Cursed Child (part 1/3)
The silence beyond the walls brought a surge of grief. For her entire lifetime familiar voices had arrived beside the small porch below to share gossip with Nana where she rested in the early morning sunlight while waiting for Child to awaken. She blinked back the tears and glared around at the innocent walls of book filled shelves, refusing to worry over neighbors she’d never met. Only a muffled wooden clattering suggested life still went on in the streets.
There was nothing to distract her from the awful quiet of the room now that Nana had passed into the hands of the gods.
Always isolated, Cursed Ones such as herself could request no other path in life. The priests who collected Nana’s body had demanded she shut herself in the back room while they completed the ritual of the dead. Even her dreams of the world outside seemed to have melted away since the priests came. The once vibrant stories of Nana’s life had faded into formless shadows without her voice to shape them with color.
Wrapping the heavy blankets closer around her shoulders, Child stared at the carved wooden chair where Nana used to rock as she knitted. She missed the clear voice expounding the community news and chuckling over Child’s confused questions. It wasn’t worth getting out of bed, she decided. After all, there was nothing to do but wait.
At dusk she must prepare for the final day. She stared at the line of packs along the base of the shelves, every one of them identical and full of identical survival equipment. Nana had personally fitted her for the first, then sent it out to be duplicated by her parent’s orders. Their grim tangibility reminded her of the royal funeral gifts she had read about in the books of kings, but she was still alive.
She couldn’t blame her parents for hiding her away at birth, at least not once she was old enough to understand the histories. Anyone could see how the Curse of Vanishing grew with every person connected to a Cursed One, after all. Her family had done what they could, carefully entrusted her to the hands of an elderly servant, and hoped the woman would die before the curse took her.
Everyone had their wish, now. Nana was dead and properly buried. Child wondered whether they’d even thought of how lonely she would be as a result. Nana’s care had been the only love or human connection she had ever experienced.
After twenty one years she could take care of herself and the small apartment alone so nobody had brought a replacement to comfort her. Logic reminded her that to do so someone would have to sacrifice too much for her sake. She groaned and flung her head back against the pillow. It still felt unfair.
Perhaps the only person in the universe that even the gods could not protect was Child. She tried not to take it personally, but sometimes she couldn’t help it.
Nana hadn’t been able to explain how the curse would end, and she would have told the truth had she known. The faded translations of ancient journals that the temple had sent were of little help, only revealing that all previous cursed ones had vanished, never to return, even when they survived the preceding jumps.
Nobody had even bothered to name her. She once asked Nana to call her Sky because its colors were so pretty. Nana had chuckled and agreed it was a good name, then claimed she was used to calling her Child and such habits were too difficult for an old woman to break.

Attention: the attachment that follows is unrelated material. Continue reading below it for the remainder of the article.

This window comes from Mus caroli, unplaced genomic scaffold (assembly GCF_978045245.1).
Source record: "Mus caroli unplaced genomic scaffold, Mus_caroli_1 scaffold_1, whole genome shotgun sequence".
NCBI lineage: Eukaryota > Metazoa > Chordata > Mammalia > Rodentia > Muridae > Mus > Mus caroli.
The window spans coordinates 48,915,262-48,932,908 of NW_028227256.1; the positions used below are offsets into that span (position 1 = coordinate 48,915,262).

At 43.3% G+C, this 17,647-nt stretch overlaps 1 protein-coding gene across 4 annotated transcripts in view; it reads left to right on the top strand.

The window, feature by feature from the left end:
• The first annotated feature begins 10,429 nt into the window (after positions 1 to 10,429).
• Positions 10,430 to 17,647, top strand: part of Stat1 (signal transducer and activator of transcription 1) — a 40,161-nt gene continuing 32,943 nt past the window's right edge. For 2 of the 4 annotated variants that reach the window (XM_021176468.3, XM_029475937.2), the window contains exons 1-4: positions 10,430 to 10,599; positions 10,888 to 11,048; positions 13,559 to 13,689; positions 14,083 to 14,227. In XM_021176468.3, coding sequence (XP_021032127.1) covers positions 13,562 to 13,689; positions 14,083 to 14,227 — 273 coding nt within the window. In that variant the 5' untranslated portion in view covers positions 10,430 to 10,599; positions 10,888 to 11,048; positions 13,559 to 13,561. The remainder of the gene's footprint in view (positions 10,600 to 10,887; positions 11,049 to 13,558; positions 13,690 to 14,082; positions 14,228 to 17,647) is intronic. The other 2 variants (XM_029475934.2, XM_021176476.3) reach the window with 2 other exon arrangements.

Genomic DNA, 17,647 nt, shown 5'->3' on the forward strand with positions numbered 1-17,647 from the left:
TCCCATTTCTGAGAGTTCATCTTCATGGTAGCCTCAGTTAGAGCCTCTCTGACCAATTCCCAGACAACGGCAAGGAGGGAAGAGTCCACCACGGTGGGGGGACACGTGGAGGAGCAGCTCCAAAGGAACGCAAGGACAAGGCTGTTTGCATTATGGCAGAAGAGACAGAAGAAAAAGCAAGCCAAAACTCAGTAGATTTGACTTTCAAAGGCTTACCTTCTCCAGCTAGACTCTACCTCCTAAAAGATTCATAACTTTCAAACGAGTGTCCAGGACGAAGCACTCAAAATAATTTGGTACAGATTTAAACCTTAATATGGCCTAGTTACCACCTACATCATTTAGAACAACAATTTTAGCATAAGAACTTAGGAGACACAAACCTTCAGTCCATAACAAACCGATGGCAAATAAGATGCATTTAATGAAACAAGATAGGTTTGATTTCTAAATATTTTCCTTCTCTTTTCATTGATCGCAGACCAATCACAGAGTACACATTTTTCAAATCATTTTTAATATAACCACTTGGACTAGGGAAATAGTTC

“Get up lazybones!” The amused voice echoed in memory and Child pressed her face into the damp pillow and pretended Nana was just out of sight around the corner, leaning on her carved, white cane.
The delivery box bell jangled and she forced herself to stand and face the day after all. At least the guards her parents had sent to prevent intruders from endangering themselves now brought hot, fresh food at meal times. Cooking had been fun with Nana around, but recently it was just too much bother.
Dragging the bed covers in an awkward train, she left the covered tray for later and took the small bag waiting beside it up the spiral staircase to the icy chill of the roof garden’s brick pathways. Settling beside a nearby bench, she opened the pouch and curled into her nest of blankets. There was just enough space for her to sit among the earth-filled pots she wouldn’t be around to plant when the days warmed enough for a garden.
A bright cardinal blinked at her from the top of the high wall, then fluttered into the sky for a moment before curving around to land neatly on a tomato frame. Freeing one hand from her cocoon, she shivered at the gust of cold air that surged into the opening and quickly reached to scatter the seeds from the pouch into the nearest pots, just below eye level. Casting the pouch aside, she huddled back and waited.
Her friends came as always, chirping and fluttering at each other as they pecked at the seeds. This, at least, nobody had tried to take away. Only when the last seed had been consumed did she reluctantly clamber back down the staircase to start her own breakfast. Thankfully it was still warm in spite of the delay with the birds.
After an abbreviated stretching routine in honor of Nana’s constant reminders to keep fit because it might save her life one day, she tried to distract herself with the sheaf of painted scenes her father had sent in the days after Nana’s death. Could trees really stand higher than her staircase as the paintings showed? She tried to imagine how it would feel to stand near a plant that large.
A sudden shouting in the street followed by a clattering among the roof garden’s pots distracted her.
Setting the paintings carefully aside on her desk, she pulled the blankets close and hurried up the stairs. Perhaps someone had thrown a ball over the wall again. It had been years since the last time, and it had been so much fun to throw it back and listen for the shout of thanks below.
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